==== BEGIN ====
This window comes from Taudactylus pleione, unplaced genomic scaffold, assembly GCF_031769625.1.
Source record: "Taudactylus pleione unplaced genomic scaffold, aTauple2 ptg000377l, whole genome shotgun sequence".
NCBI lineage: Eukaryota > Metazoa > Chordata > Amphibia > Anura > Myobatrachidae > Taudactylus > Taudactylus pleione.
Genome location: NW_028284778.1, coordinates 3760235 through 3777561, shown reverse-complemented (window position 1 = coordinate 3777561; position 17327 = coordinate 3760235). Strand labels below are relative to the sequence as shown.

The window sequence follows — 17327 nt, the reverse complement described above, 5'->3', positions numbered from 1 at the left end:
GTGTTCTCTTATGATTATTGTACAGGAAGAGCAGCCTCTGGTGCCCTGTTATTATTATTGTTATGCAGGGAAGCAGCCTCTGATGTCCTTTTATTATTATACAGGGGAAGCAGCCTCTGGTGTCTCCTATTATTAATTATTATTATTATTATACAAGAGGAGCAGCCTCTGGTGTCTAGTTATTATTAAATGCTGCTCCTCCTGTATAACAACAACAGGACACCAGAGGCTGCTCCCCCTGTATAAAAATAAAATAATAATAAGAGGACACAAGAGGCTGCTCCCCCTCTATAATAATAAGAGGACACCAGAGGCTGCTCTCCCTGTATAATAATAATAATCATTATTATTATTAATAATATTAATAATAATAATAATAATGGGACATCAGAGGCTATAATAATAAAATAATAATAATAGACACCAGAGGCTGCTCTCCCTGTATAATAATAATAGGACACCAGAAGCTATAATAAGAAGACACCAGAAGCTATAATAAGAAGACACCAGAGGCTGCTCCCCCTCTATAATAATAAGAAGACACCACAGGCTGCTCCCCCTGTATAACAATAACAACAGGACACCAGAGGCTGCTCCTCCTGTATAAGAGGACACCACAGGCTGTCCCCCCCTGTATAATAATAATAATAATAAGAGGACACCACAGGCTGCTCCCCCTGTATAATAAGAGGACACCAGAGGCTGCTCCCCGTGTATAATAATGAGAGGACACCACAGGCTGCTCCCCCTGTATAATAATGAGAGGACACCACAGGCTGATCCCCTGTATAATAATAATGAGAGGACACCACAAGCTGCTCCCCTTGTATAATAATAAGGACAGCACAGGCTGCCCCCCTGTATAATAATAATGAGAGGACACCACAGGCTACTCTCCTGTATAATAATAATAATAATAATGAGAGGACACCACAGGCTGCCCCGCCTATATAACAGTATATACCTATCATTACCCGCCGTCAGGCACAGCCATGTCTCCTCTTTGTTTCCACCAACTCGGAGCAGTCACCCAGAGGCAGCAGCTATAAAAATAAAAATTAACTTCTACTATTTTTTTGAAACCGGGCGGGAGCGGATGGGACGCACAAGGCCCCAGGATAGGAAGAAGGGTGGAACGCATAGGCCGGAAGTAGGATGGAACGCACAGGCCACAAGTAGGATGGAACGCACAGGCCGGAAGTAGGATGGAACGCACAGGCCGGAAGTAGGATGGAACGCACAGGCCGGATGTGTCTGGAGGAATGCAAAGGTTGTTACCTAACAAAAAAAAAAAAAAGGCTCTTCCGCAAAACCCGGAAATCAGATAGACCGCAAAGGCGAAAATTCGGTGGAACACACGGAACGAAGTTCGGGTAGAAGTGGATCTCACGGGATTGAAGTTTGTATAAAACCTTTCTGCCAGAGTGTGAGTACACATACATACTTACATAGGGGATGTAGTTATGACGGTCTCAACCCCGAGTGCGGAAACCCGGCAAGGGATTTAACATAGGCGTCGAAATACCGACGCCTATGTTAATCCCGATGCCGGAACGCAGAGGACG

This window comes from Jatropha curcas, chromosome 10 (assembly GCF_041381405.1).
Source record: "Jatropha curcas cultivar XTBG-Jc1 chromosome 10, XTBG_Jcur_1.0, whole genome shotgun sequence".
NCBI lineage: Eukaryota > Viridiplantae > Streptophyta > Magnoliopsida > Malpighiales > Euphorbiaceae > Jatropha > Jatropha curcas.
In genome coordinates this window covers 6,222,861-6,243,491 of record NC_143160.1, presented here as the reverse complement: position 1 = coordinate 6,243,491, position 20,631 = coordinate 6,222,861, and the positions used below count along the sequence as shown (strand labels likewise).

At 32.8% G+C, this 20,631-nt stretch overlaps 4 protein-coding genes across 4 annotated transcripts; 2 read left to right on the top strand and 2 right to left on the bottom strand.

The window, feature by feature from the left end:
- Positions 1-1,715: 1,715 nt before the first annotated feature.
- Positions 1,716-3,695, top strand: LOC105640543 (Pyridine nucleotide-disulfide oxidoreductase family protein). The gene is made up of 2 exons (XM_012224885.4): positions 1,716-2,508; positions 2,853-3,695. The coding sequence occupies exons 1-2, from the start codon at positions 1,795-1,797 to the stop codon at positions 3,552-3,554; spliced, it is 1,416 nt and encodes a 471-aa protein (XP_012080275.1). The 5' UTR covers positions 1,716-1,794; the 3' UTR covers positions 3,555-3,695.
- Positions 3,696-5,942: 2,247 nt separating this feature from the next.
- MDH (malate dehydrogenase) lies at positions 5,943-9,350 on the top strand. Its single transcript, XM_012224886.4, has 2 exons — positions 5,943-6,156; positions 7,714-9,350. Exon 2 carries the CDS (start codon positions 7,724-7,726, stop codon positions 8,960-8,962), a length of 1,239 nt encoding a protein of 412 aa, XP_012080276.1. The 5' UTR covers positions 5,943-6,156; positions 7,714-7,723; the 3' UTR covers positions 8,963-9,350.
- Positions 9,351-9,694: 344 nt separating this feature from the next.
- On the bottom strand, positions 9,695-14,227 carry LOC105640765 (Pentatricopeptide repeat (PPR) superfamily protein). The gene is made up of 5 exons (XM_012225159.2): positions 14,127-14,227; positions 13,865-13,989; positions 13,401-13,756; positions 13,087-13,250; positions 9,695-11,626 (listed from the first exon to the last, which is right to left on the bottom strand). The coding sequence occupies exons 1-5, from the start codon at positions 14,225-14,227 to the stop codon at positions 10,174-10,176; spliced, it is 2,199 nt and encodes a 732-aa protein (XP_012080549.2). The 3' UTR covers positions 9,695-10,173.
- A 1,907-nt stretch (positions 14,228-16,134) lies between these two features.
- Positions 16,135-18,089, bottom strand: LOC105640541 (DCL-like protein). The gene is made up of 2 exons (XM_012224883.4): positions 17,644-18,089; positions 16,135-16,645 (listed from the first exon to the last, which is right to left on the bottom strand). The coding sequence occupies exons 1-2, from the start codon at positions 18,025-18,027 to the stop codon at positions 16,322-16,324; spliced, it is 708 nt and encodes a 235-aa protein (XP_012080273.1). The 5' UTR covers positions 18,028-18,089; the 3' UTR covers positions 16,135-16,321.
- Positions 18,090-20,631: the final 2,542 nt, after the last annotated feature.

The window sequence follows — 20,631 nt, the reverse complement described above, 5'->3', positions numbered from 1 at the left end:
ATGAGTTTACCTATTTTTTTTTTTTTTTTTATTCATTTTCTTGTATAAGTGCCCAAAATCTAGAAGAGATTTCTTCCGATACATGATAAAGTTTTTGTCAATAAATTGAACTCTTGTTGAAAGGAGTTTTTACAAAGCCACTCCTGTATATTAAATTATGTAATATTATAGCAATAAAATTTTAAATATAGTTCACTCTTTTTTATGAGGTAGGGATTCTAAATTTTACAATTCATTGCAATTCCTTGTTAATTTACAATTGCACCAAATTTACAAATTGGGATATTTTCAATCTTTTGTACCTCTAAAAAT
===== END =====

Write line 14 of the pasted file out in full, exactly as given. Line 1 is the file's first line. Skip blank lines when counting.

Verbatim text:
- Positions 1,716-3,695, top strand: LOC105640543 (Pyridine nucleotide-disulfide oxidoreductase family protein). The gene is made up of 2 exons (XM_012224885.4): positions 1,716-2,508; positions 2,853-3,695. The coding sequence occupies exons 1-2, from the start codon at positions 1,795-1,797 to the stop codon at positions 3,552-3,554; spliced, it is 1,416 nt and encodes a 471-aa protein (XP_012080275.1). The 5' UTR covers positions 1,716-1,794; the 3' UTR covers positions 3,555-3,695.